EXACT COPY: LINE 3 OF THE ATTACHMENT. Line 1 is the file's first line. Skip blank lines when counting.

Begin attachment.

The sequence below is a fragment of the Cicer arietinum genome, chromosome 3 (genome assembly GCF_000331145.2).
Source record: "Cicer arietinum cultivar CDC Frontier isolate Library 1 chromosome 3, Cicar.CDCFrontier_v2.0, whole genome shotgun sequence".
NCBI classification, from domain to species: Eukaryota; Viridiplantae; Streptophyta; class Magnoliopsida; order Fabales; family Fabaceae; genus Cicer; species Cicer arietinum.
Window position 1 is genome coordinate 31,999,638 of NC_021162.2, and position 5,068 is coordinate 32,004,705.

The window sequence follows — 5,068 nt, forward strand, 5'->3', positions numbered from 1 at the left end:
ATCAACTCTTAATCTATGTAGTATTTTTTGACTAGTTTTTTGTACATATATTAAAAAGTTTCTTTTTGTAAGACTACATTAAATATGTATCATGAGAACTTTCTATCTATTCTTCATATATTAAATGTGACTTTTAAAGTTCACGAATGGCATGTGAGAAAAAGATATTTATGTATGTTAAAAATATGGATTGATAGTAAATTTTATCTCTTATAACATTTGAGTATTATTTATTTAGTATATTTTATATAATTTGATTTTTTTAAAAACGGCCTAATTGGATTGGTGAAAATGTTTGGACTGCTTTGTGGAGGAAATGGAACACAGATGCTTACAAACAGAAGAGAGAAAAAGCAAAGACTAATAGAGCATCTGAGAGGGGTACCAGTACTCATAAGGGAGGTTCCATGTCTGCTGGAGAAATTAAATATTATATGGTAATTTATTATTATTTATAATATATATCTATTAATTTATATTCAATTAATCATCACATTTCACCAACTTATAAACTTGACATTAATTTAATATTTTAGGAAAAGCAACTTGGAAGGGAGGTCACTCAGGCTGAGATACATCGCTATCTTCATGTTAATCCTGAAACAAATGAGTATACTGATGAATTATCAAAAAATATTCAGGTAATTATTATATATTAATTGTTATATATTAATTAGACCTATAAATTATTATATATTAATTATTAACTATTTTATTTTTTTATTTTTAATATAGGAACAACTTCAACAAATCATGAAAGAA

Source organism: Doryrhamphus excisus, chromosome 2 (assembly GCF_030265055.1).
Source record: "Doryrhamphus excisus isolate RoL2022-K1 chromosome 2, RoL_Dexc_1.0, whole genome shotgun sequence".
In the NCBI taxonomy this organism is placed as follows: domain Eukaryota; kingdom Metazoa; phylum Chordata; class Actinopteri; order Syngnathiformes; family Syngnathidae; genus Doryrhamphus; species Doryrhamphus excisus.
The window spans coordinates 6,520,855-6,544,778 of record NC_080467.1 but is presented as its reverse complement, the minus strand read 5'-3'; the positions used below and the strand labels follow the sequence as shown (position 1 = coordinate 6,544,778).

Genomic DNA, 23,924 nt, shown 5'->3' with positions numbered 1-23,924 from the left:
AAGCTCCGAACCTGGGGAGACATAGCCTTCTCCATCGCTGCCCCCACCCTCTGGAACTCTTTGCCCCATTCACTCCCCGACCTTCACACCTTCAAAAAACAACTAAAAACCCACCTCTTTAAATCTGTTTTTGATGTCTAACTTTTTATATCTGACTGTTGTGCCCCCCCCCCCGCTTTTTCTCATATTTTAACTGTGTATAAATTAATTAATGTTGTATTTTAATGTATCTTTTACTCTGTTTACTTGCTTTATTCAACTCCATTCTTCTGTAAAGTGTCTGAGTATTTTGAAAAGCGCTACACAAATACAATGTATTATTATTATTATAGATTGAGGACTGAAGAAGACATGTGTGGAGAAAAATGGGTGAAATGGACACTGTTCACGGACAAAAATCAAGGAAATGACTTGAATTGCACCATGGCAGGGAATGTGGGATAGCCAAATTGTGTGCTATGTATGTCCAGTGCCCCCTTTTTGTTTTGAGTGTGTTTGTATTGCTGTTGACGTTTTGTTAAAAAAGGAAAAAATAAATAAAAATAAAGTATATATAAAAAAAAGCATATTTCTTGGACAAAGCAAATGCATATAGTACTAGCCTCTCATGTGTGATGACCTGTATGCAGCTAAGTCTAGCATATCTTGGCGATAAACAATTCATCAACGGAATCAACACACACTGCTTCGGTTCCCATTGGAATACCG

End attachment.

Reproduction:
NCBI classification, from domain to species: Eukaryota; Viridiplantae; Streptophyta; class Magnoliopsida; order Fabales; family Fabaceae; genus Cicer; species Cicer arietinum.